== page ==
49% of loyalty program members never or rarely take advantage of loyalty program perks when shopping online; however, 78% of Americans who are members of loyalty card programs say easy online access to their loyalty memberships would make them more likely to shop at the retail web sites that honor their loyalty programs, according to a study by electronic payments and rewards program technology provider ACI Worldwide.
Americans say loyalty and rewards programs have become too complicated and burdensome, and they aren’t truly driving loyalty, the study finds.
What would change that? Consolidation, ACI Worldwide says. 52% of consumers in the study said they would prefer a single card that can hold all their memberships. An additional 32% said they would prefer a consolidated key chain card or key fob; and 17% would like a mobile app that puts all of their retail loyalty rewards programs into one place.
“With so many reward schemes, Americans simply don’t have the wallet space to carry and utilize their rewards cards; the market demands retailers consolidate loyalty programs onto a single device,” says Rob Seward, senior industry marketing manager at ACI Worldwide. “In the United Sates, collective loyalty programs in which multiple retailers share the costs of the program and a common currency or points system have yet to gain widespread adoption, though ‘programs with a cause’ like uPromise have had some success. With American consumers demanding consolidated loyalty and rewards programs, U.S. retailers need to move in this direction.”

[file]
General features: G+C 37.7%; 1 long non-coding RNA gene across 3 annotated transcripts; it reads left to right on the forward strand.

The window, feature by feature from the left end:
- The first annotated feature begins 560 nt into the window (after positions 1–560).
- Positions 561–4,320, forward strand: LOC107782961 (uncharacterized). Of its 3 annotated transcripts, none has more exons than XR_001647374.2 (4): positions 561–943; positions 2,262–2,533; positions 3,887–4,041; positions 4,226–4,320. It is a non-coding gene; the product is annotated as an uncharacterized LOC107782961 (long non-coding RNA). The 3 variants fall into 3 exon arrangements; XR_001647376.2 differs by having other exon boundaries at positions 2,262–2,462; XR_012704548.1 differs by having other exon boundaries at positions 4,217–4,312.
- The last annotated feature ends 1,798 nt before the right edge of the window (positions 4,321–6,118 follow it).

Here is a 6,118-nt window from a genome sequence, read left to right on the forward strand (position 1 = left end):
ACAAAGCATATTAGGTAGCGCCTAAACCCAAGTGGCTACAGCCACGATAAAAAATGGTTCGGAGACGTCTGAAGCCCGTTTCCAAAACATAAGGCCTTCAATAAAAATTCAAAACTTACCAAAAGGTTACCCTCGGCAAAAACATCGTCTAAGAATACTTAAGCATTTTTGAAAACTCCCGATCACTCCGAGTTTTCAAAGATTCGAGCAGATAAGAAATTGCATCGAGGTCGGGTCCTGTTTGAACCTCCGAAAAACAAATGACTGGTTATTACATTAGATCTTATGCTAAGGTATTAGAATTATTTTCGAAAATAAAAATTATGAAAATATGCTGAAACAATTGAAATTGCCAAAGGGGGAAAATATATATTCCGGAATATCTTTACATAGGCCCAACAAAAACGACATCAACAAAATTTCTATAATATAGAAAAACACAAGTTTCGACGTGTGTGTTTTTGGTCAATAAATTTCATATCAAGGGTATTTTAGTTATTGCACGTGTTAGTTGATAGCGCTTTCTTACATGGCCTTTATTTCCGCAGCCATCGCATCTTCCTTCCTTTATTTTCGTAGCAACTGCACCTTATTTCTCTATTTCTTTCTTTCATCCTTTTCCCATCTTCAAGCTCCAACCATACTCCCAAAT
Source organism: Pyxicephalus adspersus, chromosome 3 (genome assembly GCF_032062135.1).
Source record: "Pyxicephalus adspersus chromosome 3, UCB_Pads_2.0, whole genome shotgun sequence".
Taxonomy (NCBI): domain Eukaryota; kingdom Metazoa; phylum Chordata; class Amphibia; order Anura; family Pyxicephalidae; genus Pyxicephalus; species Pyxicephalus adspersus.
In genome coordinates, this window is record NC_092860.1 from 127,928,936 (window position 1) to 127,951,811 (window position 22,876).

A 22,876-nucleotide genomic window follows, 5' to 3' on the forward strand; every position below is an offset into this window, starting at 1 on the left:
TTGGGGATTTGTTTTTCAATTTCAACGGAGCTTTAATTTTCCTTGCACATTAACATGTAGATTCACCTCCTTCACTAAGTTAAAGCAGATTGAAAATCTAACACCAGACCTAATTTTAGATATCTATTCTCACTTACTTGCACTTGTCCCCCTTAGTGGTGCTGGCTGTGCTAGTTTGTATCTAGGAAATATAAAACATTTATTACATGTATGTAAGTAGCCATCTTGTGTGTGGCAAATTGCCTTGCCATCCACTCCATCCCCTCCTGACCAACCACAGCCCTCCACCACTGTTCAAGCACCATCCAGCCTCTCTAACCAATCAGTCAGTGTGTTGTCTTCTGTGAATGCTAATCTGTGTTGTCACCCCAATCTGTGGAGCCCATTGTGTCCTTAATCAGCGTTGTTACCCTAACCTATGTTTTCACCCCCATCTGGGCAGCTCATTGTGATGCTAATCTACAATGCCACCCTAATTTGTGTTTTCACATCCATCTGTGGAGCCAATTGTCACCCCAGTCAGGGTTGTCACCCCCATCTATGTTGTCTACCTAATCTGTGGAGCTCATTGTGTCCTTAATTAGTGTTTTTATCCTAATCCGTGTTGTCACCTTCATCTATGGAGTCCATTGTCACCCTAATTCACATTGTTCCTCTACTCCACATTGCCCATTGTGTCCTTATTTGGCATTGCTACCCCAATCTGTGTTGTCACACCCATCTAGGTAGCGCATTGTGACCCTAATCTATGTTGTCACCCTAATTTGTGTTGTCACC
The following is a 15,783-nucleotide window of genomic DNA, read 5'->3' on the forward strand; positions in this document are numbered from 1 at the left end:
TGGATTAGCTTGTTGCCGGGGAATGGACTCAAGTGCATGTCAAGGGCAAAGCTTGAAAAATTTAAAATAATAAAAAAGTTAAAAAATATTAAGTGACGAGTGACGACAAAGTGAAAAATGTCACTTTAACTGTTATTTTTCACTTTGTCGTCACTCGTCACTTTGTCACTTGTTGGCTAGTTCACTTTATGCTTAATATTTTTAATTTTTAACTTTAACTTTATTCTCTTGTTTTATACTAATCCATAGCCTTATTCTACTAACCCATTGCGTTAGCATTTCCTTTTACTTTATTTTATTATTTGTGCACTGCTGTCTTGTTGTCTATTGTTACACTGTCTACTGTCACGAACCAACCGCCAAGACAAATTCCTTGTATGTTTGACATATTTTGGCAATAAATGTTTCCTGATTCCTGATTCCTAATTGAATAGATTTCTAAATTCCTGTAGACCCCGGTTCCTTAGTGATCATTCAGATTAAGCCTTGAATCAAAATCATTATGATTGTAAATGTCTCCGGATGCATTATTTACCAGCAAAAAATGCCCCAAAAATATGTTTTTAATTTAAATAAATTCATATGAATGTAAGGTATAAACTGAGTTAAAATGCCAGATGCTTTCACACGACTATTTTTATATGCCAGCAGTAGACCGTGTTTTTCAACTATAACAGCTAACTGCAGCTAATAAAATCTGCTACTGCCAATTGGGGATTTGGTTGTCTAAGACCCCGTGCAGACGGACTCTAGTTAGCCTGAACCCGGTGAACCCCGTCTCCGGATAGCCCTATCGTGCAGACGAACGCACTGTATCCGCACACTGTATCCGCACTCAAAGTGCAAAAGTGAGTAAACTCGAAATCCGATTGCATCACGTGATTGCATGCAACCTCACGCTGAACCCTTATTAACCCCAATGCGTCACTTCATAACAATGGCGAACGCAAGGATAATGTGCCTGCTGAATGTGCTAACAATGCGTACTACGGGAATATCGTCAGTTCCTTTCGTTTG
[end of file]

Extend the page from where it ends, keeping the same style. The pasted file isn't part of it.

This goes for online as well as bricks-and-mortar stores, ACI says.
“Online shopping is simple and convenient; it should be just as easy to access loyalty programs online,” Seward says. “When we asked Americans with loyalty card memberships which retail web sites they visit first when they shop online, only half of them told us they go to online retailers where they can earn discounts and rewards. When consumers shop online and can’t use their rewards programs, they are disappointed and question the value of the program; this is a problem and an opportunity for retailers to increase sales and reduce shopping cart abandon rates.”